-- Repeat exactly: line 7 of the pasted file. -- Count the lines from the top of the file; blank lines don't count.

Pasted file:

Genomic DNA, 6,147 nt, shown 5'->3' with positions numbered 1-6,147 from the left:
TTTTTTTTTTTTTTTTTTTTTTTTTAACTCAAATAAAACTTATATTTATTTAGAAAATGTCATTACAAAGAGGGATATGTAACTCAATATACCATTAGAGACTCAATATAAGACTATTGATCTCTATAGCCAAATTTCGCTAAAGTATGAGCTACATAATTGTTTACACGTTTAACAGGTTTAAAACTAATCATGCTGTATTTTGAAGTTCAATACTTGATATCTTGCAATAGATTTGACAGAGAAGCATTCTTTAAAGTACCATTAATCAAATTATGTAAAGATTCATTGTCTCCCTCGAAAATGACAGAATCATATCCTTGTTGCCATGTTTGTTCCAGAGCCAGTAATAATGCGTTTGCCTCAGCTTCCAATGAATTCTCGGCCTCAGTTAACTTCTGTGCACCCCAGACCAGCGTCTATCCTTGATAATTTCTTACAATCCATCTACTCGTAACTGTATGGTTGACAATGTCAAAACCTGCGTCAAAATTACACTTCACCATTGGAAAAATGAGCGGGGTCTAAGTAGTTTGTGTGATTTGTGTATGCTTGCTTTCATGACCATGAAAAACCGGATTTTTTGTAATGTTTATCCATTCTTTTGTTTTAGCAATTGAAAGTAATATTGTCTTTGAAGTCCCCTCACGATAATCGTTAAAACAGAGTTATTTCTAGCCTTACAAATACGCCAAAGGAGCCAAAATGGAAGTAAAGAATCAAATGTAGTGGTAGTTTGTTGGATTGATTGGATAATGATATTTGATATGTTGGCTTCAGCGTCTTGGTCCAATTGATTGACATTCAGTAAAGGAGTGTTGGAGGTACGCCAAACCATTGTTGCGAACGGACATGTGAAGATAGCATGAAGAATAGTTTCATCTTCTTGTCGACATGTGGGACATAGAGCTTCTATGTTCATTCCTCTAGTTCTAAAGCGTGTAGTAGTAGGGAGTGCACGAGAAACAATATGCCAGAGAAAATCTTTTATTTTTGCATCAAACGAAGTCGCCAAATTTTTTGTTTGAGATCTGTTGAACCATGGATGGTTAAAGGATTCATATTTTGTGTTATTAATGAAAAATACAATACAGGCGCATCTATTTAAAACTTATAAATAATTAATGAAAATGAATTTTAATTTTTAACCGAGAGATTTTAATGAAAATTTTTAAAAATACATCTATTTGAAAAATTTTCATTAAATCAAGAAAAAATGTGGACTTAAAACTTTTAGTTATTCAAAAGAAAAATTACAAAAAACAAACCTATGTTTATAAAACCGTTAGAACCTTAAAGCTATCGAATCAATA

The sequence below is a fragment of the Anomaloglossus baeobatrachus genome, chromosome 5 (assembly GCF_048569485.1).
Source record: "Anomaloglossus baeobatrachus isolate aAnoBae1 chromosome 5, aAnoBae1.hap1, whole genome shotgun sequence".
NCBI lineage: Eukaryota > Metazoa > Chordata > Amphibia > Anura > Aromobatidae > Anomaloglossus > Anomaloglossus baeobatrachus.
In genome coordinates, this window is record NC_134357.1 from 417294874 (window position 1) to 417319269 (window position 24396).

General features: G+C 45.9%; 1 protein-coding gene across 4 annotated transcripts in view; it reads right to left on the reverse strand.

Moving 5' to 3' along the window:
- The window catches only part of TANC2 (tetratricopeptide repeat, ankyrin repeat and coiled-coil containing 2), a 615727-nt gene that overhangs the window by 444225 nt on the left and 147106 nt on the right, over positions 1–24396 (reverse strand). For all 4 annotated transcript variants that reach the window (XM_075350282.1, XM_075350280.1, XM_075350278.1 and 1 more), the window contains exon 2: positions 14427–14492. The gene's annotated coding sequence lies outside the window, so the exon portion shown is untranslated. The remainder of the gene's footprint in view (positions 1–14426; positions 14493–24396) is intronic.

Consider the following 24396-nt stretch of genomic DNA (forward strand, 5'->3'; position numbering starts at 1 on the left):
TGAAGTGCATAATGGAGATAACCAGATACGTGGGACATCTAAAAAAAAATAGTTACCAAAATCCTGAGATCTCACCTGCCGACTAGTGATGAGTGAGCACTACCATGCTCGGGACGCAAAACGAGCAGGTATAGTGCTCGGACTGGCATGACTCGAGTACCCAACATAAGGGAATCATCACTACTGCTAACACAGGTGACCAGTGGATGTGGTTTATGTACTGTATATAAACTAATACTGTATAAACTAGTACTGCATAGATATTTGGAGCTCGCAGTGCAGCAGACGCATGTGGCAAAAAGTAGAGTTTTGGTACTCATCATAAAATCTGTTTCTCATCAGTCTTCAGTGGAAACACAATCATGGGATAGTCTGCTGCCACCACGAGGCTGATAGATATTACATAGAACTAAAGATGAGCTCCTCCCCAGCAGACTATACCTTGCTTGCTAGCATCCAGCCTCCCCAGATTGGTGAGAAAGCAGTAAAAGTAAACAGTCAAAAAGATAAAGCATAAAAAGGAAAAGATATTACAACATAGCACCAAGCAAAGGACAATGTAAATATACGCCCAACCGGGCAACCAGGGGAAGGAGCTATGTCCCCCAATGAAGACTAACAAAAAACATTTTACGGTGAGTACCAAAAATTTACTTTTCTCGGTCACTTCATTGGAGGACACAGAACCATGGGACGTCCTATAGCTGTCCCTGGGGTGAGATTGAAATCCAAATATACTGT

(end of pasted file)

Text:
General features: G+C 45.9%; 1 protein-coding gene across 4 annotated transcripts in view; it reads right to left on the reverse strand.